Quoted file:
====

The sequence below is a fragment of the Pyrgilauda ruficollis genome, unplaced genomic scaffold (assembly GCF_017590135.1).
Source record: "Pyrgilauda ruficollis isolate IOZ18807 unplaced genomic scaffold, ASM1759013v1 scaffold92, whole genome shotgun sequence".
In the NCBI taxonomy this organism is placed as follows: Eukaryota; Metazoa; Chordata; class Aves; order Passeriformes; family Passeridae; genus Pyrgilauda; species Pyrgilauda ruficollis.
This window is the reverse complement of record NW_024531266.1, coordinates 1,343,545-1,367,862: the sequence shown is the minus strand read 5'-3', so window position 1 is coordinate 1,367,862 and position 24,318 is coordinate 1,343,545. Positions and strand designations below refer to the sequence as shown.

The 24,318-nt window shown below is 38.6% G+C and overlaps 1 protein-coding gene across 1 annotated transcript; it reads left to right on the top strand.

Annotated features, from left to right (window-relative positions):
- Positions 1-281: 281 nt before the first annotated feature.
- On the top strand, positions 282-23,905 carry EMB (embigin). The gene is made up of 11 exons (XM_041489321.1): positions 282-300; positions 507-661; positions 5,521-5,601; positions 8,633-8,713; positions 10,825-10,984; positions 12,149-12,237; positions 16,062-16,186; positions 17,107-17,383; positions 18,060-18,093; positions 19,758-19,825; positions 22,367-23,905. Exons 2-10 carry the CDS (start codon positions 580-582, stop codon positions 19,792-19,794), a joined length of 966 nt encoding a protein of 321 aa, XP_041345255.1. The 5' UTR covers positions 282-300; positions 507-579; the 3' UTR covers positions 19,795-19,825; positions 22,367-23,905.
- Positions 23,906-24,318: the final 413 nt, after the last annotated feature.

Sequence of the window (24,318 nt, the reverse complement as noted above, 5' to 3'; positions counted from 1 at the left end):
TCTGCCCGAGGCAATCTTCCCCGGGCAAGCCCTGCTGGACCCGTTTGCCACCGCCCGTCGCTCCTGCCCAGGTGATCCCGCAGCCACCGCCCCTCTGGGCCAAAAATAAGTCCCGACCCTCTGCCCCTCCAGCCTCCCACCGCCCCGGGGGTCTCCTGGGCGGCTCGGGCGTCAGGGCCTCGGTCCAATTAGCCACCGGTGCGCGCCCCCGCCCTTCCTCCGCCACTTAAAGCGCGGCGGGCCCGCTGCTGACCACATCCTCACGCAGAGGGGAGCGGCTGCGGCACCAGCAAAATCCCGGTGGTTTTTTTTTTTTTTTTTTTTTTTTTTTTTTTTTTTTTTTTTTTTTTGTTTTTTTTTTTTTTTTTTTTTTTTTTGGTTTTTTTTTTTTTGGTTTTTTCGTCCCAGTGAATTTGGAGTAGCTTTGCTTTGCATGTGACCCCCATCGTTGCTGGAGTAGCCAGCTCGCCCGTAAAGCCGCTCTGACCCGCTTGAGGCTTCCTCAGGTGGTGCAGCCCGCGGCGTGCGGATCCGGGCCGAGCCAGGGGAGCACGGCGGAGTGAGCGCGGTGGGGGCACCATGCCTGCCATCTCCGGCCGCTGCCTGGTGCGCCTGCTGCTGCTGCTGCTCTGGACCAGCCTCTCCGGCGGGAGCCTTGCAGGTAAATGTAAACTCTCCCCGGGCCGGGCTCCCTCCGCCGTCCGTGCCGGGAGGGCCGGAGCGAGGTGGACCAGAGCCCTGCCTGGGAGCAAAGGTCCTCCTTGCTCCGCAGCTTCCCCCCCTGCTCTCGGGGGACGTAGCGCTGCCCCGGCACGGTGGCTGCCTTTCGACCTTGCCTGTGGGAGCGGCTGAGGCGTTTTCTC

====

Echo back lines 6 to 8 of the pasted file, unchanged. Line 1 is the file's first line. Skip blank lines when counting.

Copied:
Annotated features, from left to right (window-relative positions):
- Positions 1-281: 281 nt before the first annotated feature.
- On the top strand, positions 282-23,905 carry EMB (embigin). The gene is made up of 11 exons (XM_041489321.1): positions 282-300; positions 507-661; positions 5,521-5,601; positions 8,633-8,713; positions 10,825-10,984; positions 12,149-12,237; positions 16,062-16,186; positions 17,107-17,383; positions 18,060-18,093; positions 19,758-19,825; positions 22,367-23,905. Exons 2-10 carry the CDS (start codon positions 580-582, stop codon positions 19,792-19,794), a joined length of 966 nt encoding a protein of 321 aa, XP_041345255.1. The 5' UTR covers positions 282-300; positions 507-579; the 3' UTR covers positions 19,795-19,825; positions 22,367-23,905.